African governments are divided in their opinion on the use of blockchain and cryptocurrency in Africa. Reports said that Zimbabwe and Namibia have started to impose a hard stance on the use of the technologies while Mauritius believes in its economic benefits.
Africa is among the fastest growing continent in terms of the use of digital solutions for money transfers. The rapid growth in mobile telecommunication in the continent enabled it to surpass other many first world countries.
The use of mobile phones in the continent increased from 3 percent to 80 percent in less than 10 years and it brought with the increase in the number of local mobile and platforms for e-payment as African finds ways to ease the transfer of money across the continent.
Data showed that the second-highest population of unbanked adults in the world is in sub-Saharan Africa. The data reflected that about 350 million sub-Saharan Africans do not have a bank account. Data also showed that African nations have a dire need for remittance mechanisms aside from traditional banks.
According to reports, many African countries rely on foreign remittance as their main source of income.
Africa is an ideal venue for new ways of monetary transactions. Baker McKenzie’s Guide to Blockchain and Cryptocurrency in Africa said that Africans are divided into the use and regulation of blockchain and cryptocurrency. Some African nations seek to understand how to use the technologies while others are still speculating.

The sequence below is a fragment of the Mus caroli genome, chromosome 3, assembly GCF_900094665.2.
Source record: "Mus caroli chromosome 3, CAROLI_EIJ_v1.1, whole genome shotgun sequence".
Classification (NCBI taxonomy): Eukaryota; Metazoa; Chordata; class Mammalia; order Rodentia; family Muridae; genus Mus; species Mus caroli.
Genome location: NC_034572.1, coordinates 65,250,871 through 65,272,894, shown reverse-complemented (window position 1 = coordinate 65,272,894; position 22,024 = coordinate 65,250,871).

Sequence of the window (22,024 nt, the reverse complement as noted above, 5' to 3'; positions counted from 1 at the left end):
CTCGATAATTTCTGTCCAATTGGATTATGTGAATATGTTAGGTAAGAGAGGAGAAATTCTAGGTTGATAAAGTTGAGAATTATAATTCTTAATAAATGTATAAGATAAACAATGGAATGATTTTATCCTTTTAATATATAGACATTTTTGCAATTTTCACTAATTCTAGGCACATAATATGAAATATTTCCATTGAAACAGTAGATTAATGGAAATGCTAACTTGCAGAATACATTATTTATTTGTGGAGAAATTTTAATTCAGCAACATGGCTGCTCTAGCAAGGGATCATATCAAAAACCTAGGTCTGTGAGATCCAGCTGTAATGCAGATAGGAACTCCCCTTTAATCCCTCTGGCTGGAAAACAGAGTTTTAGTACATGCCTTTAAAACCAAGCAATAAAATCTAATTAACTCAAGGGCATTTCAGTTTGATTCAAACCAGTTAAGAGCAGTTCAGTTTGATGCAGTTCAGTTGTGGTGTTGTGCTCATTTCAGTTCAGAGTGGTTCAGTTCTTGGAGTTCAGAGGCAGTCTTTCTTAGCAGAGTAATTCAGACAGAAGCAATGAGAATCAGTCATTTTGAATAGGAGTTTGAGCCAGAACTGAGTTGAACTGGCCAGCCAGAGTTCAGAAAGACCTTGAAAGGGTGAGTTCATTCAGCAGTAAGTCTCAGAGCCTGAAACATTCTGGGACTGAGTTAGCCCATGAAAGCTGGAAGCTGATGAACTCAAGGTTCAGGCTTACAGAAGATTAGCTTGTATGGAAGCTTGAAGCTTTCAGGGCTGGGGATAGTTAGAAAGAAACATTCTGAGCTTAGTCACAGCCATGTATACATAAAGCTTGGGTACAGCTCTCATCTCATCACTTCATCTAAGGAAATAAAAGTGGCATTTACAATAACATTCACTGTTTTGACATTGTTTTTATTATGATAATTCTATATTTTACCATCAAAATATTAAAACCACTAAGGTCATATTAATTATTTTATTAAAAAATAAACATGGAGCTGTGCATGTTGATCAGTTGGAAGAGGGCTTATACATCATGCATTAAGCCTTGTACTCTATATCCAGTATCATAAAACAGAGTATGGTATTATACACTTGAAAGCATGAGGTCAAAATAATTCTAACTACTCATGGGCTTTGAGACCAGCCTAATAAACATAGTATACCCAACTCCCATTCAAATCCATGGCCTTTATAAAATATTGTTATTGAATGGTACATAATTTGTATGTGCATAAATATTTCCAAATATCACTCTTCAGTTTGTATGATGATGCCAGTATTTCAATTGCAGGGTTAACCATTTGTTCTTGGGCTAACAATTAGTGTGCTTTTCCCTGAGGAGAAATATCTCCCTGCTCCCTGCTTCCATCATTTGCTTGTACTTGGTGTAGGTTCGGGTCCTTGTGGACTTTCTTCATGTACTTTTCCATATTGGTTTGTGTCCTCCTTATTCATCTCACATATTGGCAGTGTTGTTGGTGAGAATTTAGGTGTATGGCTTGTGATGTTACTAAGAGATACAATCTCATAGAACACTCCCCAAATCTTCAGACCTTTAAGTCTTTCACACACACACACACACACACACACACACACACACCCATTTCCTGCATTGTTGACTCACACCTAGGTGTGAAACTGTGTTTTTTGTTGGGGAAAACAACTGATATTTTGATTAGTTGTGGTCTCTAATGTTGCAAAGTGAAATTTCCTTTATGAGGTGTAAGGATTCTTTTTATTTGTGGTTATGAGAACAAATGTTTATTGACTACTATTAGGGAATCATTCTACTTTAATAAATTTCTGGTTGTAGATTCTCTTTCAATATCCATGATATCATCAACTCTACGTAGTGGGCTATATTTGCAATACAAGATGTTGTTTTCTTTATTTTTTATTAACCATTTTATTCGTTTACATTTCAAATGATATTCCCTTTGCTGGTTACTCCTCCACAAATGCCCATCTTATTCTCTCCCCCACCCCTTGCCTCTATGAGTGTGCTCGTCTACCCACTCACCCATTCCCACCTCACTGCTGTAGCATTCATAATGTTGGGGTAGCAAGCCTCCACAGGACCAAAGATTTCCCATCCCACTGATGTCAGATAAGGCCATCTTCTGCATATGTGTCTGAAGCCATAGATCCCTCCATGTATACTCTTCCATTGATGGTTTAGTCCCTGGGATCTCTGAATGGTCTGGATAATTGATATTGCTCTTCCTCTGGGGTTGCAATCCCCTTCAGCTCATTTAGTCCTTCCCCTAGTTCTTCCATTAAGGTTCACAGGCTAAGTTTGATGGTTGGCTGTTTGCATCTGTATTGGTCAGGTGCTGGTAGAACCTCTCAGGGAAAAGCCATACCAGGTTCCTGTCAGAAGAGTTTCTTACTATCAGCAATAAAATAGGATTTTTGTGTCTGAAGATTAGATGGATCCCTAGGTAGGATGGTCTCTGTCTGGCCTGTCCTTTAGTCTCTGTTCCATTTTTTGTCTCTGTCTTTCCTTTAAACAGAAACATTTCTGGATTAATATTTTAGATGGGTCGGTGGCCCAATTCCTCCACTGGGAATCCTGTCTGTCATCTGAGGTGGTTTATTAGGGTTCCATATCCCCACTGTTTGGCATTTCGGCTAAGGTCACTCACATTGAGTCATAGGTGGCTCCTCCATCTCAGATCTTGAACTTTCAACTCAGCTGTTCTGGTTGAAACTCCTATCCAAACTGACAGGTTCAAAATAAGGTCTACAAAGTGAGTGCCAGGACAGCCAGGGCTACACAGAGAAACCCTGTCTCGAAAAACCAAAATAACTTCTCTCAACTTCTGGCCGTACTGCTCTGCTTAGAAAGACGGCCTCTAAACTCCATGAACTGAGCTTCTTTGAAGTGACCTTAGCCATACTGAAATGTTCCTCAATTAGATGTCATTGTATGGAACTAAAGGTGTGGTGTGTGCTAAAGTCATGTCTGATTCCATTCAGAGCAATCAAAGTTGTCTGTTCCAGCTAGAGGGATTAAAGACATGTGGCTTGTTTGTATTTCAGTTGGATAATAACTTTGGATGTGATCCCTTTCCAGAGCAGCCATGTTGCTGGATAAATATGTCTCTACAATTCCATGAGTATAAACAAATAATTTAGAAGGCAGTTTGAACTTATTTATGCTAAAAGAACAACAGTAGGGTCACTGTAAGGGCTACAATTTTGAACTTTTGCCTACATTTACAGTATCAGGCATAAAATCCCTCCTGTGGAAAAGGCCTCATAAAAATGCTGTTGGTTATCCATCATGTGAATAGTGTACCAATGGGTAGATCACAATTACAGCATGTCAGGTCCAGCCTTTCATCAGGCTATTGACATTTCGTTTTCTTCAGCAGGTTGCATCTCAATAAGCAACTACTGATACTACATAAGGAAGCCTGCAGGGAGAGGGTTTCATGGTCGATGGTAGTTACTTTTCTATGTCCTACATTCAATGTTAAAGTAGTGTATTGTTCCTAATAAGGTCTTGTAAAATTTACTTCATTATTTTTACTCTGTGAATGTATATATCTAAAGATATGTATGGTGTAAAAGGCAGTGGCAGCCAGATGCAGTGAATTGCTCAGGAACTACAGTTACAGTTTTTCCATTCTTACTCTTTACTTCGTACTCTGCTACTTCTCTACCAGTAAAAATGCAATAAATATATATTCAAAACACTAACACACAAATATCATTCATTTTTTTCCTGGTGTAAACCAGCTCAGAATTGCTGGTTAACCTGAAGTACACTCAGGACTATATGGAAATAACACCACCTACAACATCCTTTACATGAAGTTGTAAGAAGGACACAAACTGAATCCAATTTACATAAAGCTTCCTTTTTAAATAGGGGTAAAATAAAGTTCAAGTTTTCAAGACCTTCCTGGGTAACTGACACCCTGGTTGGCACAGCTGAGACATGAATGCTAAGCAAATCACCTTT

There are countries in Africa who are apprehensive and reserved in the use of the technologies. According to reports, Zimbabwe and Zambia started with a hard stance while Mauritius promotes the use of the techs. According to reports Mauritius created a regulatory sandbox that shows that they are taking a progressive take on the general benefits of the techs.
The Kenyan government recently established a task force to explore the use of digital currencies and artificial intelligence.
Kenya’s National Land Commission started to use the blockchain network in creating transparency of land ownership in their belief that it might alleviate potential fraudulent sales of land and confusion over title to land.
Kenya also allowed the blockchain tech in its private sectors. Recently, the TMT Global Coin, a blockchain-powered logistics company, used blockchain technology to improve the transparency and authenticity of its records in imports and exports. Kenya also appointed a task force that will focus on cryptocurrency.
The central bank of Nigeria also plans to release its white paper on the use and regulation of cryptocurrency in the country.